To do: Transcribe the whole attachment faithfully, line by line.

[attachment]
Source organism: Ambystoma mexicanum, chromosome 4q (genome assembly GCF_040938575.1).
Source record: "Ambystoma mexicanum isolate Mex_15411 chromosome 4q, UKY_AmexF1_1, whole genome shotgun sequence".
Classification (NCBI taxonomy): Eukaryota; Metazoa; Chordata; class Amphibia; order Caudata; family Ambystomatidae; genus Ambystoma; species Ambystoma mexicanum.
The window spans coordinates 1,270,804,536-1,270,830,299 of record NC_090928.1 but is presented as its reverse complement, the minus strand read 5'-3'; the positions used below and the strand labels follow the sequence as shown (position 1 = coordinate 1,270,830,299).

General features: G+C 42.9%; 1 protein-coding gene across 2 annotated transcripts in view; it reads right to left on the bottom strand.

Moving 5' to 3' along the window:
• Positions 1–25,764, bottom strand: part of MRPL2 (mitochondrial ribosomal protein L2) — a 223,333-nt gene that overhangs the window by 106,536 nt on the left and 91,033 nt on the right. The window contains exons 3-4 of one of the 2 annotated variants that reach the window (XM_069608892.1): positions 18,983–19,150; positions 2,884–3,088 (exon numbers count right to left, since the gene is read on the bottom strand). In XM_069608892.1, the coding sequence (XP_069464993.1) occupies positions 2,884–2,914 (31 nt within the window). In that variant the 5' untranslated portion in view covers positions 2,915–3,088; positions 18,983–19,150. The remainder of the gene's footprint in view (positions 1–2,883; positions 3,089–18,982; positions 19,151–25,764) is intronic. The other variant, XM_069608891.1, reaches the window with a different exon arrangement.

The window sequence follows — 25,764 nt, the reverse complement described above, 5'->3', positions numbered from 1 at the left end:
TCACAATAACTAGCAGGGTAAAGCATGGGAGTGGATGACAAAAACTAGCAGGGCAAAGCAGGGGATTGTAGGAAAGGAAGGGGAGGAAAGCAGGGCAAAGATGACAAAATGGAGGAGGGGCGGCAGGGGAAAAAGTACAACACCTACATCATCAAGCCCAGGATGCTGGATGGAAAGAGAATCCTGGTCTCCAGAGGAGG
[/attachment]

Source organism: Ambystoma mexicanum, chromosome 4q (genome assembly GCF_040938575.1).
Source record: "Ambystoma mexicanum isolate Mex_15411 chromosome 4q, UKY_AmexF1_1, whole genome shotgun sequence".
Classification (NCBI taxonomy): Eukaryota; Metazoa; Chordata; class Amphibia; order Caudata; family Ambystomatidae; genus Ambystoma; species Ambystoma mexicanum.
The window spans coordinates 1,270,804,536-1,270,830,299 of record NC_090928.1 but is presented as its reverse complement, the minus strand read 5'-3'; the positions used below and the strand labels follow the sequence as shown (position 1 = coordinate 1,270,830,299).

General features: G+C 42.9%; 1 protein-coding gene across 2 annotated transcripts in view; it reads right to left on the bottom strand.

Moving 5' to 3' along the window:
• Positions 1–25,764, bottom strand: part of MRPL2 (mitochondrial ribosomal protein L2) — a 223,333-nt gene that overhangs the window by 106,536 nt on the left and 91,033 nt on the right. The window contains exons 3-4 of one of the 2 annotated variants that reach the window (XM_069608892.1): positions 18,983–19,150; positions 2,884–3,088 (exon numbers count right to left, since the gene is read on the bottom strand). In XM_069608892.1, the coding sequence (XP_069464993.1) occupies positions 2,884–2,914 (31 nt within the window). In that variant the 5' untranslated portion in view covers positions 2,915–3,088; positions 18,983–19,150. The remainder of the gene's footprint in view (positions 1–2,883; positions 3,089–18,982; positions 19,151–25,764) is intronic. The other variant, XM_069608891.1, reaches the window with a different exon arrangement.

The window sequence follows — 25,764 nt, the reverse complement described above, 5'->3', positions numbered from 1 at the left end:
TCACAATAACTAGCAGGGTAAAGCATGGGAGTGGATGACAAAAACTAGCAGGGCAAAGCAGGGGATTGTAGGAAAGGAAGGGGAGGAAAGCAGGGCAAAGATGACAAAATGGAGGAGGGGCGGCAGGGGAAAAAGTACAACACCTACATCATCAAGCCCAGGATGCTGGATGGAAAGAGAATCCTGGTCTCCAGAGGAGG